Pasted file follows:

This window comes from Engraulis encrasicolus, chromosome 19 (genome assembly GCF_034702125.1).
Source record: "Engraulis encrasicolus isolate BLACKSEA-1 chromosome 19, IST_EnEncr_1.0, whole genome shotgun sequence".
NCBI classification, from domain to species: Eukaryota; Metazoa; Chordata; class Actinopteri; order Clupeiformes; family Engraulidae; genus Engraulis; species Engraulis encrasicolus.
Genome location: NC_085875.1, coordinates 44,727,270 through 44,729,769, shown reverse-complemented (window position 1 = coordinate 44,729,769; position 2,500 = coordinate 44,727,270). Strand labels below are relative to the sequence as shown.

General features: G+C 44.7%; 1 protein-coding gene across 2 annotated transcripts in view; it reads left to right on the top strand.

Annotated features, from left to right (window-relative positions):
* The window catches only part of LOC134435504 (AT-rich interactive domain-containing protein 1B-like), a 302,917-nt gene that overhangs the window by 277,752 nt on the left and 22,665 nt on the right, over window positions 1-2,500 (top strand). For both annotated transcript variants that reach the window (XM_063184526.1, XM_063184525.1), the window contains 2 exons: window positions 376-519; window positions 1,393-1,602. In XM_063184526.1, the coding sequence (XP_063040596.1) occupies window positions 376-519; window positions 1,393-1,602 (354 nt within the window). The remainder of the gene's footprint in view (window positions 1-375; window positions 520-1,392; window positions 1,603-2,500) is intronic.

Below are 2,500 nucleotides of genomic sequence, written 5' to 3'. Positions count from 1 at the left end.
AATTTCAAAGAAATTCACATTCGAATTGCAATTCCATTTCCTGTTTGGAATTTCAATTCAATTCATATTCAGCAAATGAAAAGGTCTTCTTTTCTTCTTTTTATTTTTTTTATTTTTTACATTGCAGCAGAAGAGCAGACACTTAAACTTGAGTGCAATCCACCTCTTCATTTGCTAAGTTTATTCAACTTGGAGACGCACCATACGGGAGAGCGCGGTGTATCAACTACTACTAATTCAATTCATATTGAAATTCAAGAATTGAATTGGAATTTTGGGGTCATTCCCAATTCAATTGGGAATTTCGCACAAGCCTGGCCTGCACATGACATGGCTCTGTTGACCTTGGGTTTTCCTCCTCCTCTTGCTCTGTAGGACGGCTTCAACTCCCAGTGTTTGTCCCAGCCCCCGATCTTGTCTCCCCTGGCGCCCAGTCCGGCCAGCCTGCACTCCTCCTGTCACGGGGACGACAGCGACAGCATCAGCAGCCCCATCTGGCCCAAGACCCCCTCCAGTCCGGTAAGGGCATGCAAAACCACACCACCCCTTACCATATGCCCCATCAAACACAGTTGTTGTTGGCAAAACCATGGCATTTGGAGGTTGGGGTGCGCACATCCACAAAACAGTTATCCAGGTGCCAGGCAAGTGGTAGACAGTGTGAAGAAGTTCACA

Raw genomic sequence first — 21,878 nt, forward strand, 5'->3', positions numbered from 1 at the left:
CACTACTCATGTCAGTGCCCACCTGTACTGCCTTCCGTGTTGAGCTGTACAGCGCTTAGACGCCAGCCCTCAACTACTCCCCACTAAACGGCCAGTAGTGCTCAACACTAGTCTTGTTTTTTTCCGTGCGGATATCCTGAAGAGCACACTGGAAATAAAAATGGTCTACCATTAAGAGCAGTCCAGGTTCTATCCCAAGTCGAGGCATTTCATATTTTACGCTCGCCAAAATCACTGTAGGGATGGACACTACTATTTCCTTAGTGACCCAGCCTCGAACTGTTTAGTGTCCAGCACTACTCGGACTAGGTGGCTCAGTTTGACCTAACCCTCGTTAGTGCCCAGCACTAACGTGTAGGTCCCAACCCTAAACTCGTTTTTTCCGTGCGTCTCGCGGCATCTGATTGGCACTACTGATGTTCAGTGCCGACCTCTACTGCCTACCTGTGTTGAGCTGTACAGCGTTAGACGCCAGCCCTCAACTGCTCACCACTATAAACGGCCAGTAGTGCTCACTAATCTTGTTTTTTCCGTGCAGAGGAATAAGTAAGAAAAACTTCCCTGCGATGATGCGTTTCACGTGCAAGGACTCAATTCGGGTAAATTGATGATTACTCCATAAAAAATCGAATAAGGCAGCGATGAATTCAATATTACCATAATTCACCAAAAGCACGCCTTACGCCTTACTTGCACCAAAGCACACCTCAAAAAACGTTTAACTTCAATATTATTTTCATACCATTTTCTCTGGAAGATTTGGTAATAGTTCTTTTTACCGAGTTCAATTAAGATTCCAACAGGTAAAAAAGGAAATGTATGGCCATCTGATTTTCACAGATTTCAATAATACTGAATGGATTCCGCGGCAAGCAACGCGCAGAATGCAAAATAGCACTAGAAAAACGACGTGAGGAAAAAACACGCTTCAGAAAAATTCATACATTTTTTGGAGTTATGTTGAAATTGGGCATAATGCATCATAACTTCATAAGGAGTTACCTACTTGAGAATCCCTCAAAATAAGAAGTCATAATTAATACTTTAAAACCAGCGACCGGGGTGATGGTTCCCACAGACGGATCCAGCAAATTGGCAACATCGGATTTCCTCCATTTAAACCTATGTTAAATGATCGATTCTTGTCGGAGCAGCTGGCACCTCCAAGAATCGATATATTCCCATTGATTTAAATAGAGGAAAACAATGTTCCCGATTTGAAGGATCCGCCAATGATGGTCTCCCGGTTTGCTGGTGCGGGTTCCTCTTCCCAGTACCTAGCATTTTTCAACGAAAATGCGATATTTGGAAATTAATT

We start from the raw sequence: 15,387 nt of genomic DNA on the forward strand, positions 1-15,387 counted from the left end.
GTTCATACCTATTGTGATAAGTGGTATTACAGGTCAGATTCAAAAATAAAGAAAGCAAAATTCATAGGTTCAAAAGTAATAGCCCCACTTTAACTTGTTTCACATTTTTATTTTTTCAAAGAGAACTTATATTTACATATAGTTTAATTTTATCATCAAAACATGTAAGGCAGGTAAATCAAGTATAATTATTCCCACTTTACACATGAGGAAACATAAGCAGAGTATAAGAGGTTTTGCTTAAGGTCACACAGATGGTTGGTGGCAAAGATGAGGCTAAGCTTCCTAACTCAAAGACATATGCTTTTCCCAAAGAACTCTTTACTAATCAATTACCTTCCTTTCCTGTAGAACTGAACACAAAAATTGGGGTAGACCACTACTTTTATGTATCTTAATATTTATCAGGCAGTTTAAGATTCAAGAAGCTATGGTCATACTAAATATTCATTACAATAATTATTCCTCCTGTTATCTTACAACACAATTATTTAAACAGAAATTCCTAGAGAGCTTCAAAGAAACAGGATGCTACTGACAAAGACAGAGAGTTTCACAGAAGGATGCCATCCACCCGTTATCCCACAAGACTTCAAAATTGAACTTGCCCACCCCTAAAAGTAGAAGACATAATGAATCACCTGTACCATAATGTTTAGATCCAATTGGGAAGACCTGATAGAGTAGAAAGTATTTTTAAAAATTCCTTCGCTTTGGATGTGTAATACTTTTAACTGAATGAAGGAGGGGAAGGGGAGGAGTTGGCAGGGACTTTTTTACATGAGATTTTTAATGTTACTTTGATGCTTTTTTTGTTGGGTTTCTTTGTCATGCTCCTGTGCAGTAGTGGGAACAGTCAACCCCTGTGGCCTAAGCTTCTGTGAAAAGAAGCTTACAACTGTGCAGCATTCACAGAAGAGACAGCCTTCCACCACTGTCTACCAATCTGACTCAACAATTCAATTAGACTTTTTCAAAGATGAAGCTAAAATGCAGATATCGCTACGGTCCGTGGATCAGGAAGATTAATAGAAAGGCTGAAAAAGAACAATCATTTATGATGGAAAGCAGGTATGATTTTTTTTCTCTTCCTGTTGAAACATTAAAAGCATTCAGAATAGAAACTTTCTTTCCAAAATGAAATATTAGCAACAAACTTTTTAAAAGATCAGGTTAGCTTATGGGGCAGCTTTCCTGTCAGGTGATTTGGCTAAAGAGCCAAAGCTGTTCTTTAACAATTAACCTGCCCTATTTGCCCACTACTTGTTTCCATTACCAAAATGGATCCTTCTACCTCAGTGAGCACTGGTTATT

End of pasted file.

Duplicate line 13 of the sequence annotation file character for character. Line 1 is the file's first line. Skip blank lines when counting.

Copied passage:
GTTCATACCTATTGTGATAAGTGGTATTACAGGTCAGATTCAAAAATAAAGAAAGCAAAATTCATAGGTTCAAAAGTAATAGCCCCACTTTAACTTGTTTCACATTTTTATTTTTTCAAAGAGAACTTATATTTACATATAGTTTAATTTTATCATCAAAACATGTAAGGCAGGTAAATCAAGTATAATTATTCCCACTTTACACATGAGGAAACATAAGCAGAGTATAAGAGGTTTTGCTTAAGGTCACACAGATGGTTGGTGGCAAAGATGAGGCTAAGCTTCCTAACTCAAAGACATATGCTTTTCCCAAAGAACTCTTTACTAATCAATTACCTTCCTTTCCTGTAGAACTGAACACAAAAATTGGGGTAGACCACTACTTTTATGTATCTTAATATTTATCAGGCAGTTTAAGATTCAAGAAGCTATGGTCATACTAAATATTCATTACAATAATTATTCCTCCTGTTATCTTACAACACAATTATTTAAACAGAAATTCCTAGAGAGCTTCAAAGAAACAGGATGCTACTGACAAAGACAGAGAGTTTCACAGAAGGATGCCATCCACCCGTTATCCCACAAGACTTCAAAATTGAACTTGCCCACCCCTAAAAGTAGAAGACATAATGAATCACCTGTACCATAATGTTTAGATCCAATTGGGAAGACCTGATAGAGTAGAAAGTATTTTTAAAAATTCCTTCGCTTTGGATGTGTAATACTTTTAACTGAATGAAGGAGGGGAAGGGGAGGAGTTGGCAGGGACTTTTTTACATGAGATTTTTAATGTTACTTTGATGCTTTTTTTGTTGGGTTTCTTTGTCATGCTCCTGTGCAGTAGTGGGAACAGTCAACCCCTGTGGCCTAAGCTTCTGTGAAAAGAAGCTTACAACTGTGCAGCATTCACAGAAGAGACAGCCTTCCACCACTGTCTACCAATCTGACTCAACAATTCAATTAGACTTTTTCAAAGATGAAGCTAAAATGCAGATATCGCTACGGTCCGTGGATCAGGAAGATTAATAGAAAGGCTGAAAAAGAACAATCATTTATGATGGAAAGCAGGTATGATTTTTTTTCTCTTCCTGTTGAAACATTAAAAGCATTCAGAATAGAAACTTTCTTTCCAAAATGAAATATTAGCAACAAACTTTTTAAAAGATCAGGTTAGCTTATGGGGCAGCTTTCCTGTCAGGTGATTTGGCTAAAGAGCCAAAGCTGTTCTTTAACAATTAACCTGCCCTATTTGCCCACTACTTGTTTCCATTACCAAAATGGATCCTTCTACCTCAGTGAGCACTGGTTATT